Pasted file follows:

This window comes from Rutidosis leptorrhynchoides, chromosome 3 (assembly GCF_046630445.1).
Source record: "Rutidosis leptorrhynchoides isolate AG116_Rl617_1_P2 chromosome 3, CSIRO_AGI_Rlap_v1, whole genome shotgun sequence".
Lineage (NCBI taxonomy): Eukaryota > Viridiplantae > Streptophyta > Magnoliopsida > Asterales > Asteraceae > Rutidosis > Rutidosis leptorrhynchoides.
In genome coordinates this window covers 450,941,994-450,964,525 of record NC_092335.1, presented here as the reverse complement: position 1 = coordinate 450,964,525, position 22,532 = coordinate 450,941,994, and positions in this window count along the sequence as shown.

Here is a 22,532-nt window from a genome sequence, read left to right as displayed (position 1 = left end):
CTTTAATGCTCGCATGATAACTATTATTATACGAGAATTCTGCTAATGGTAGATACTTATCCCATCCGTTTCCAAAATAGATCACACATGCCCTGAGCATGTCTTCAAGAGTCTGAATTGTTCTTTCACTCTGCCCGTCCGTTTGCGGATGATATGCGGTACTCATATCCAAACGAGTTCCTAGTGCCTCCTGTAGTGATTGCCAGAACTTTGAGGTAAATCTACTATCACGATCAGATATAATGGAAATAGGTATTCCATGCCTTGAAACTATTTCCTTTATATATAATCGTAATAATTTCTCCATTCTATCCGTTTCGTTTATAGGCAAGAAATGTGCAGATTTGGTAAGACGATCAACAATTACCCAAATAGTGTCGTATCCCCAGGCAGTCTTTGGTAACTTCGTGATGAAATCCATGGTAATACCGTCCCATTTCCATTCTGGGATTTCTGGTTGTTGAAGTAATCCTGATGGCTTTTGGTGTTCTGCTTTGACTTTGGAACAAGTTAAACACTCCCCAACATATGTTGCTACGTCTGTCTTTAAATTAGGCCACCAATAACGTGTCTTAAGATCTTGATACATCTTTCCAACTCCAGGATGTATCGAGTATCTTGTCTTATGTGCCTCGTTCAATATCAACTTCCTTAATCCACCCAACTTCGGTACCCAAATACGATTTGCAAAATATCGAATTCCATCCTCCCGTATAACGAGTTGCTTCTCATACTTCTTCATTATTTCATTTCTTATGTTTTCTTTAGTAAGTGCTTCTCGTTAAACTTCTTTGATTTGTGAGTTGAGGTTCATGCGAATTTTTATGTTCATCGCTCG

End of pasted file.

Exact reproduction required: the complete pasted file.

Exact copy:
This window comes from Rutidosis leptorrhynchoides, chromosome 3 (assembly GCF_046630445.1).
Source record: "Rutidosis leptorrhynchoides isolate AG116_Rl617_1_P2 chromosome 3, CSIRO_AGI_Rlap_v1, whole genome shotgun sequence".
Lineage (NCBI taxonomy): Eukaryota > Viridiplantae > Streptophyta > Magnoliopsida > Asterales > Asteraceae > Rutidosis > Rutidosis leptorrhynchoides.
In genome coordinates this window covers 450,941,994-450,964,525 of record NC_092335.1, presented here as the reverse complement: position 1 = coordinate 450,964,525, position 22,532 = coordinate 450,941,994, and positions in this window count along the sequence as shown.

Here is a 22,532-nt window from a genome sequence, read left to right as displayed (position 1 = left end):
CTTTAATGCTCGCATGATAACTATTATTATACGAGAATTCTGCTAATGGTAGATACTTATCCCATCCGTTTCCAAAATAGATCACACATGCCCTGAGCATGTCTTCAAGAGTCTGAATTGTTCTTTCACTCTGCCCGTCCGTTTGCGGATGATATGCGGTACTCATATCCAAACGAGTTCCTAGTGCCTCCTGTAGTGATTGCCAGAACTTTGAGGTAAATCTACTATCACGATCAGATATAATGGAAATAGGTATTCCATGCCTTGAAACTATTTCCTTTATATATAATCGTAATAATTTCTCCATTCTATCCGTTTCGTTTATAGGCAAGAAATGTGCAGATTTGGTAAGACGATCAACAATTACCCAAATAGTGTCGTATCCCCAGGCAGTCTTTGGTAACTTCGTGATGAAATCCATGGTAATACCGTCCCATTTCCATTCTGGGATTTCTGGTTGTTGAAGTAATCCTGATGGCTTTTGGTGTTCTGCTTTGACTTTGGAACAAGTTAAACACTCCCCAACATATGTTGCTACGTCTGTCTTTAAATTAGGCCACCAATAACGTGTCTTAAGATCTTGATACATCTTTCCAACTCCAGGATGTATCGAGTATCTTGTCTTATGTGCCTCGTTCAATATCAACTTCCTTAATCCACCCAACTTCGGTACCCAAATACGATTTGCAAAATATCGAATTCCATCCTCCCGTATAACGAGTTGCTTCTCATACTTCTTCATTATTTCATTTCTTATGTTTTCTTTAGTAAGTGCTTCTCGTTAAACTTCTTTGATTTGTGAGTTGAGGTTCATGCGAATTTTTATGTTCATCGCTCG